WASHINGTON (Reuters) - President Barack Obama said on Tuesday the United States and its allies may slap more sanctions on Iran over its nuclear program, after Tehran vowed that no offer could halt its enrichment of uranium.
Obama, at a news conference with German Chancellor Angela Merkel, said they agreed Iran’s nuclear program and its refusal to engage in any meaningful talks remain a serious concern.
President Mahmoud Ahmadinejad, dismissing the key demand of countries that fear Tehran is developing atomic weapons, said on Tuesday there was “no brake and no reverse gear” to Iran’s nuclear advances.
The head of the International Atomic Energy Agency, Yukiya Amono, said on Monday the U.N. atomic watchdog had received further information that seemed to point to possible “military dimensions” to Iran’s nuclear program.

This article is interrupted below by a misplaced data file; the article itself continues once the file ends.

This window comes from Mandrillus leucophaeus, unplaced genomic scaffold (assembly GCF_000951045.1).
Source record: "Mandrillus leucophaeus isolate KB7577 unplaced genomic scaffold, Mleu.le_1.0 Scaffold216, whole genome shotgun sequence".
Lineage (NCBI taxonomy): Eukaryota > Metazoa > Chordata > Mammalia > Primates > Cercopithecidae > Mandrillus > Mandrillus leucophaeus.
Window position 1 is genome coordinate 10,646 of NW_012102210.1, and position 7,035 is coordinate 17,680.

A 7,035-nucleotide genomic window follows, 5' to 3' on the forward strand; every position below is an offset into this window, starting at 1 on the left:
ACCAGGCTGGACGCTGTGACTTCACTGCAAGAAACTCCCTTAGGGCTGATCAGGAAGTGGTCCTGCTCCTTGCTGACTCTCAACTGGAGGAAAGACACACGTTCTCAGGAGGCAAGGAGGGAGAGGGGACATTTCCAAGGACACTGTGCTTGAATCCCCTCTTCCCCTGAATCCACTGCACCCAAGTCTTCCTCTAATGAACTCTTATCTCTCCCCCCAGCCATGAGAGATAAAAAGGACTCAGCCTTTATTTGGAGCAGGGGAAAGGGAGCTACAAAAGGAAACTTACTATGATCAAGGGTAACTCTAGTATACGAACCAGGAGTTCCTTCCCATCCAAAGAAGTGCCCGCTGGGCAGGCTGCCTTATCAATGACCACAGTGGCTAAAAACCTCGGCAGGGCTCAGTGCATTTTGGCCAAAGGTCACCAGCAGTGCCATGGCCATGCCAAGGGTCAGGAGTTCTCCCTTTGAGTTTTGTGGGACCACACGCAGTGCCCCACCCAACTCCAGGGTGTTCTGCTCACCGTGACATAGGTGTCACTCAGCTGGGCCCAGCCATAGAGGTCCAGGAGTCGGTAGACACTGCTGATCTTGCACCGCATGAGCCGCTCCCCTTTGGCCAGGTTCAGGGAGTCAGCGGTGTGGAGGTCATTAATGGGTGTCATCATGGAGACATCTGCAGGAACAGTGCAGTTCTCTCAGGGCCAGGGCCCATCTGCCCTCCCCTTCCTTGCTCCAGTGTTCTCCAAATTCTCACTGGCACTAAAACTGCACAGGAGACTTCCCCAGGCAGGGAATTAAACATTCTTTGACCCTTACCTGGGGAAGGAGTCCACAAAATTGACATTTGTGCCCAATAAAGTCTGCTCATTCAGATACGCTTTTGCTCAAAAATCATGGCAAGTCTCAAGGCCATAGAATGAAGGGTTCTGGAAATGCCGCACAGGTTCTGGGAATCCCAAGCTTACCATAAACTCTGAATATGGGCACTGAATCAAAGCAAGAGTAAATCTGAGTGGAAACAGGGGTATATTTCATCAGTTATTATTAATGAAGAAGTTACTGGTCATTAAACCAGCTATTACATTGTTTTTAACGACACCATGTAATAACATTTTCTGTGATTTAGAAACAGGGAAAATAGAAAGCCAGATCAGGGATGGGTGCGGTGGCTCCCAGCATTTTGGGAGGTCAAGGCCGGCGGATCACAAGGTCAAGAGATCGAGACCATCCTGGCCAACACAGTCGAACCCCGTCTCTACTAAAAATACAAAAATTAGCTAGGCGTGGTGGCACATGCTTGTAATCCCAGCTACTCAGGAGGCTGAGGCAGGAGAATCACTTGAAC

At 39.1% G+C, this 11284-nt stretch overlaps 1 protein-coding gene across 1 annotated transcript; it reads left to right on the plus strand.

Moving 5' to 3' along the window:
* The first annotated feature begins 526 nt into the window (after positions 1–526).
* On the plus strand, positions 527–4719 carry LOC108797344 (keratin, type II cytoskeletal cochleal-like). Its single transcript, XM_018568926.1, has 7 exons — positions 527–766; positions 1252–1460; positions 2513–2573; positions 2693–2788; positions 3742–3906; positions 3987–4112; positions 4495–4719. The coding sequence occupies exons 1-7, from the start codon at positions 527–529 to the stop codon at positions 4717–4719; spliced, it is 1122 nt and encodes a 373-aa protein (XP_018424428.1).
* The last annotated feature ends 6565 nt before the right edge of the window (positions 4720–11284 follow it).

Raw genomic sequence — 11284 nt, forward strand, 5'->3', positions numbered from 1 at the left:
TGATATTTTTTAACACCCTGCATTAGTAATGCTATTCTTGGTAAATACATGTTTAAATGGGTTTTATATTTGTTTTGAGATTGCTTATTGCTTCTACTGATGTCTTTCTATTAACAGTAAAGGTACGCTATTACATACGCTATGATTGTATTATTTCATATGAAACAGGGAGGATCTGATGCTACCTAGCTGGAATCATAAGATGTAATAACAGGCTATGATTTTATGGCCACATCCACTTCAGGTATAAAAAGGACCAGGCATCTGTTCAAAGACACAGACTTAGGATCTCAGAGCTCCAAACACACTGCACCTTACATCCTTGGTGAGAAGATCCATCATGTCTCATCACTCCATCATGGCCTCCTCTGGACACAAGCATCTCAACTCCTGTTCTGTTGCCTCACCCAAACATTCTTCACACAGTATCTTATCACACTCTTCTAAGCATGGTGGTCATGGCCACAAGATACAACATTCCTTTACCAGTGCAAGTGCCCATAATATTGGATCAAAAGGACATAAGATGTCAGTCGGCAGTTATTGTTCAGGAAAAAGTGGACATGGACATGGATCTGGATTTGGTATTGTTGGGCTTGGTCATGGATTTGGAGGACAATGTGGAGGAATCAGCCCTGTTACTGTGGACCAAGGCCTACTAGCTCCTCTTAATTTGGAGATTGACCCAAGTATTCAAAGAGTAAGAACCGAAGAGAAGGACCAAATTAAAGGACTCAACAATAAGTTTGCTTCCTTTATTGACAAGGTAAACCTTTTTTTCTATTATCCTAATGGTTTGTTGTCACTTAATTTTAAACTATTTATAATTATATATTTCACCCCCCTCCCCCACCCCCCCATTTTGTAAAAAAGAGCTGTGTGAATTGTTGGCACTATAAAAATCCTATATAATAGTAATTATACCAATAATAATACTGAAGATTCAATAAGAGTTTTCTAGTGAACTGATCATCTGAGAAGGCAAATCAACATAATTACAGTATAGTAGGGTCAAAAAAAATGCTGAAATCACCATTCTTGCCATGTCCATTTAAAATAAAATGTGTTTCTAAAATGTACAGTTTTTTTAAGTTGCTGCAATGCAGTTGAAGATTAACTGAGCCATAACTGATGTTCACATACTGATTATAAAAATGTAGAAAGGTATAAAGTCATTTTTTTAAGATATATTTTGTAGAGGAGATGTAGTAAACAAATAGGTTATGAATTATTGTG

“We agreed that if the International Atomic Energy Agency this week determines again that Iran is continuing to ignore its international obligations, then we will have no choice but to consider additional steps, including potentially additional sanctions, to intensify the pressure on the Iranian regime,” Obama said.
Iran says sanctions imposed by the United States, Europe and the United Nations are not hitting its economy and insists it will not give up what it considers its sovereign right to enrich uranium for what it calls the peaceful production of electricity.
Reporting by Steve Holland; Editing by John O'Callaghan